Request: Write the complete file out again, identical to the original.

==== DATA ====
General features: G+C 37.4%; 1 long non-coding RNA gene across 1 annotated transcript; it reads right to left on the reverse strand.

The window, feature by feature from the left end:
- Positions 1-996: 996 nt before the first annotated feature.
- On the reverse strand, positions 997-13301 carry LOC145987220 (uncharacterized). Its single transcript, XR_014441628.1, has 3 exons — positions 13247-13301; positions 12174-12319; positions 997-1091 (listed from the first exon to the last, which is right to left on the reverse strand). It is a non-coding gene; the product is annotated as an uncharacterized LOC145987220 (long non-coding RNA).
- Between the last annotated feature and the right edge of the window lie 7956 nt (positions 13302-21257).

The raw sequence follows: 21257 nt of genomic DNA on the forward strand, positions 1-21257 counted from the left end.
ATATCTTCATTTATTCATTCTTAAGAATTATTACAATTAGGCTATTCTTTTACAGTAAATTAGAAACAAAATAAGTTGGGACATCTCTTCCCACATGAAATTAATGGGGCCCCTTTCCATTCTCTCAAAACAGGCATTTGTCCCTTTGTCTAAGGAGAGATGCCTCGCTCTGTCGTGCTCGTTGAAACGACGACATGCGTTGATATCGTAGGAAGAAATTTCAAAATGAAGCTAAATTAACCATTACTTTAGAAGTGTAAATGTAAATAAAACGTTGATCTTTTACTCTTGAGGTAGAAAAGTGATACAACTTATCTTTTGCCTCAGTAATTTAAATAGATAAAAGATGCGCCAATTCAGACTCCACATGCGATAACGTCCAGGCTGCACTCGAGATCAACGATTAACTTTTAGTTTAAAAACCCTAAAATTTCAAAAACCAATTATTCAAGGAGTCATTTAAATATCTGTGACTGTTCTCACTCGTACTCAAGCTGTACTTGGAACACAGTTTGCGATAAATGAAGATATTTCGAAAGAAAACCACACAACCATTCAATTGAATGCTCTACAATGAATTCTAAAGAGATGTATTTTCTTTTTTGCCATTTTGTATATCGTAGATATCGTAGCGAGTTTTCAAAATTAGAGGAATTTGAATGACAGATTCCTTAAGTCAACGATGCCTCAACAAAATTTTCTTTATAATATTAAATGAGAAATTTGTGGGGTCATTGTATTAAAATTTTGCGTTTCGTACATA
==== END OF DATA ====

General features: G+C 37.4%; 1 long non-coding RNA gene across 1 annotated transcript; it reads right to left on the reverse strand.

The window, feature by feature from the left end:
- Positions 1-996: 996 nt before the first annotated feature.
- On the reverse strand, positions 997-13301 carry LOC145987220 (uncharacterized). Its single transcript, XR_014441628.1, has 3 exons — positions 13247-13301; positions 12174-12319; positions 997-1091 (listed from the first exon to the last, which is right to left on the reverse strand). It is a non-coding gene; the product is annotated as an uncharacterized LOC145987220 (long non-coding RNA).
- Between the last annotated feature and the right edge of the window lie 7956 nt (positions 13302-21257).

The raw sequence follows: 21257 nt of genomic DNA on the forward strand, positions 1-21257 counted from the left end.
ATATCTTCATTTATTCATTCTTAAGAATTATTACAATTAGGCTATTCTTTTACAGTAAATTAGAAACAAAATAAGTTGGGACATCTCTTCCCACATGAAATTAATGGGGCCCCTTTCCATTCTCTCAAAACAGGCATTTGTCCCTTTGTCTAAGGAGAGATGCCTCGCTCTGTCGTGCTCGTTGAAACGACGACATGCGTTGATATCGTAGGAAGAAATTTCAAAATGAAGCTAAATTAACCATTACTTTAGAAGTGTAAATGTAAATAAAACGTTGATCTTTTACTCTTGAGGTAGAAAAGTGATACAACTTATCTTTTGCCTCAGTAATTTAAATAGATAAAAGATGCGCCAATTCAGACTCCACATGCGATAACGTCCAGGCTGCACTCGAGATCAACGATTAACTTTTAGTTTAAAAACCCTAAAATTTCAAAAACCAATTATTCAAGGAGTCATTTAAATATCTGTGACTGTTCTCACTCGTACTCAAGCTGTACTTGGAACACAGTTTGCGATAAATGAAGATATTTCGAAAGAAAACCACACAACCATTCAATTGAATGCTCTACAATGAATTCTAAAGAGATGTATTTTCTTTTTTGCCATTTTGTATATCGTAGATATCGTAGCGAGTTTTCAAAATTAGAGGAATTTGAATGACAGATTCCTTAAGTCAACGATGCCTCAACAAAATTTTCTTTATAATATTAAATGAGAAATTTGTGGGGTCATTGTATTAAAATTTTGCGTTTCGTACATA